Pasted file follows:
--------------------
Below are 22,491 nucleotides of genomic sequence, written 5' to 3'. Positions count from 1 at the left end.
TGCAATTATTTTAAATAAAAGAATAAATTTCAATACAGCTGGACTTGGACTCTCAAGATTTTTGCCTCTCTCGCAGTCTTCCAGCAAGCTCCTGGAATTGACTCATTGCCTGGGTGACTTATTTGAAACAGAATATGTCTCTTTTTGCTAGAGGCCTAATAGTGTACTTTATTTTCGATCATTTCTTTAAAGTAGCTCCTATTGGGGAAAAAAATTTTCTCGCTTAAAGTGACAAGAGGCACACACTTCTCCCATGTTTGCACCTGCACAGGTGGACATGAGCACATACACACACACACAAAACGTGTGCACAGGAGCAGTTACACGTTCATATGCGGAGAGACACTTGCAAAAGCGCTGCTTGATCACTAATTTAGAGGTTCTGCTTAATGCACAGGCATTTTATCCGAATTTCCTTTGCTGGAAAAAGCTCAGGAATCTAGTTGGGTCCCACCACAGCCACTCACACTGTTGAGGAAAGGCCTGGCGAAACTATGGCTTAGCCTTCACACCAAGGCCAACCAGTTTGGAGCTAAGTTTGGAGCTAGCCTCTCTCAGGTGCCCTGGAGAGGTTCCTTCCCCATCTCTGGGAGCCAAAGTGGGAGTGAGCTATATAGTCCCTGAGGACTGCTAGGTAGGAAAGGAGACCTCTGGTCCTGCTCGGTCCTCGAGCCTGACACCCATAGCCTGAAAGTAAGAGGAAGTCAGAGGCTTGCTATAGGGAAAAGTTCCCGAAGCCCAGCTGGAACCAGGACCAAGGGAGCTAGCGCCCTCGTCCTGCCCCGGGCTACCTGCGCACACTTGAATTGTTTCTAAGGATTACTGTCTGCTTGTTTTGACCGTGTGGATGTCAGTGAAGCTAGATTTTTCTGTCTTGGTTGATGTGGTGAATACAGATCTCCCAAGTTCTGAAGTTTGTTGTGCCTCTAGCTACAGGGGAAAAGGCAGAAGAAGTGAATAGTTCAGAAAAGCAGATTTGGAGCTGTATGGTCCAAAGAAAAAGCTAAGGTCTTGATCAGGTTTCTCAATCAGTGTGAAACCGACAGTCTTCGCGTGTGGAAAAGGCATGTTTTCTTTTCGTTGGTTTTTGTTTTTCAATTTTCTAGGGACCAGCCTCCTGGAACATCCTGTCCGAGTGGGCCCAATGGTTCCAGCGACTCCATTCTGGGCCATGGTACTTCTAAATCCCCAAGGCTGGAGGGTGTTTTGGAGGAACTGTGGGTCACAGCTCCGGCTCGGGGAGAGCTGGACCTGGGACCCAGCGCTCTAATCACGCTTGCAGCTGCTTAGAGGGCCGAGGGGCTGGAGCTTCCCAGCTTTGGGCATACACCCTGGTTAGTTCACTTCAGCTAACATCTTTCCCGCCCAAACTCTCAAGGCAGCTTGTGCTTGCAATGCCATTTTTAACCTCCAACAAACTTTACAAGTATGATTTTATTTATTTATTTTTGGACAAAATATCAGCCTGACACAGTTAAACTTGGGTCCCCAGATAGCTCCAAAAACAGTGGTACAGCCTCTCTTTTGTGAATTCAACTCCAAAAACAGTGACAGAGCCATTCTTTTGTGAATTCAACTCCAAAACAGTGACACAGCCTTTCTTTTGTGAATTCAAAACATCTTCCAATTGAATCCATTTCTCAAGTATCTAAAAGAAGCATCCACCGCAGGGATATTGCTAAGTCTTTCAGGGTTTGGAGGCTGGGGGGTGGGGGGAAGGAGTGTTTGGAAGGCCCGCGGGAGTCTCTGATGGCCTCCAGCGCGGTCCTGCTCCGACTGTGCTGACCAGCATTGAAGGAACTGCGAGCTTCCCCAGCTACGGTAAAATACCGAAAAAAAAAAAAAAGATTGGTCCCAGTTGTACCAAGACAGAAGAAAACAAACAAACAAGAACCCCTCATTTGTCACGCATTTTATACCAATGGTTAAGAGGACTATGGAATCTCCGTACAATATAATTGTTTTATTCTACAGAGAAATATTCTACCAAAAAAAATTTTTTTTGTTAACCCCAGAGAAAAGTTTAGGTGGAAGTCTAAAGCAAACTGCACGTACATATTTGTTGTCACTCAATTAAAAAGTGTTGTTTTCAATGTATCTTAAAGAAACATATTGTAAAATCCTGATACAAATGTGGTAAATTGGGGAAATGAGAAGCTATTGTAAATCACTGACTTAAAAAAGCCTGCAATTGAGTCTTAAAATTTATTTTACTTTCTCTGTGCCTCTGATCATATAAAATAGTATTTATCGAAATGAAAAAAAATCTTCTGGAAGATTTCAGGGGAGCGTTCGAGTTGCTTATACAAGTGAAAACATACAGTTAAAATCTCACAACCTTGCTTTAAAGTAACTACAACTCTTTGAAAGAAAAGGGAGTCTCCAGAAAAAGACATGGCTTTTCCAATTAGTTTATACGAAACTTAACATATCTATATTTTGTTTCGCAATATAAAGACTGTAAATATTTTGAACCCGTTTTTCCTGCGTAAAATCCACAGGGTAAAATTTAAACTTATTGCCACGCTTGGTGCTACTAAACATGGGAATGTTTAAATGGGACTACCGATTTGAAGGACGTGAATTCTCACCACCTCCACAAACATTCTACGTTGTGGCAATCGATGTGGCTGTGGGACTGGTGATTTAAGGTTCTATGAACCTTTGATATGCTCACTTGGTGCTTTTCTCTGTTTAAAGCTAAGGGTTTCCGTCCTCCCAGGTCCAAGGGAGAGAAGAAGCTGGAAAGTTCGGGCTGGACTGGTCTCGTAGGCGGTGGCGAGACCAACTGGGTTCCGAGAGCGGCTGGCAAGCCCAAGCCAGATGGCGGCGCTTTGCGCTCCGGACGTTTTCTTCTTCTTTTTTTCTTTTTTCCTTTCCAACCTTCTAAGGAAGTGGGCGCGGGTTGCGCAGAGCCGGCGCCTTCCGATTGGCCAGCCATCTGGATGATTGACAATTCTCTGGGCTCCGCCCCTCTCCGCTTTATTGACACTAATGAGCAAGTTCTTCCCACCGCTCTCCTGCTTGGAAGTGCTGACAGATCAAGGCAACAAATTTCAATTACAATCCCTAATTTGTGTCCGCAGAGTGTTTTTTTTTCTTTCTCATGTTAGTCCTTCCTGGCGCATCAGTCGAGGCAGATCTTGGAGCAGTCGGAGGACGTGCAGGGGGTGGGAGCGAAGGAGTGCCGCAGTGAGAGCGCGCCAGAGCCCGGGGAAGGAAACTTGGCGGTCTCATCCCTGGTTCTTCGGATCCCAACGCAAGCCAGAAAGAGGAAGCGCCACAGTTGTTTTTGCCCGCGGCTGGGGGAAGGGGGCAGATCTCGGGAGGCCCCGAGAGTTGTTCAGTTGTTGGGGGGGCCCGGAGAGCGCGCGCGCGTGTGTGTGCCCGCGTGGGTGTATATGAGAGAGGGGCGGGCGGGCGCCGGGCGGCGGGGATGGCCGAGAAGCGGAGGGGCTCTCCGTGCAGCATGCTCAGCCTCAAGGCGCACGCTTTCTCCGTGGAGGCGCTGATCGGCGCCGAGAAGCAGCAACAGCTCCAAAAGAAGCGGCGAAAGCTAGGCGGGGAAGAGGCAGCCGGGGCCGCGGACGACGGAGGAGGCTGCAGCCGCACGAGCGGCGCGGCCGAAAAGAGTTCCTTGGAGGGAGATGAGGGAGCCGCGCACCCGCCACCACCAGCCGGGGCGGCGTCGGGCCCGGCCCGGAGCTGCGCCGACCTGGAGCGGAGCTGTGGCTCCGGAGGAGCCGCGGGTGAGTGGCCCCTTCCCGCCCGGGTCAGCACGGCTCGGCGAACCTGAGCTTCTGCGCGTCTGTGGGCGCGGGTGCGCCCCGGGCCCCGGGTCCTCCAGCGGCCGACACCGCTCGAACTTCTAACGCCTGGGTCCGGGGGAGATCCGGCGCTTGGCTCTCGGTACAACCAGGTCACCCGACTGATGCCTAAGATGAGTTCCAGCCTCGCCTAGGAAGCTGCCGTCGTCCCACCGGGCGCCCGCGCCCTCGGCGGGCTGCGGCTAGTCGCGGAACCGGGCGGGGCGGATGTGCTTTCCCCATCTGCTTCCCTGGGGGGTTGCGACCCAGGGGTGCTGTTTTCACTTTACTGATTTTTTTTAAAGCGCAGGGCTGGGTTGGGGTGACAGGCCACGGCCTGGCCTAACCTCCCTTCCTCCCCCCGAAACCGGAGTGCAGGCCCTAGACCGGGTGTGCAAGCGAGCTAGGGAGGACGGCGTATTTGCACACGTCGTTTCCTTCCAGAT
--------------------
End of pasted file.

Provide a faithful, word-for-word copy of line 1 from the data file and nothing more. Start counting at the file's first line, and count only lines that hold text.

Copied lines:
Below are 22,491 nucleotides of genomic sequence, written 5' to 3'. Positions count from 1 at the left end.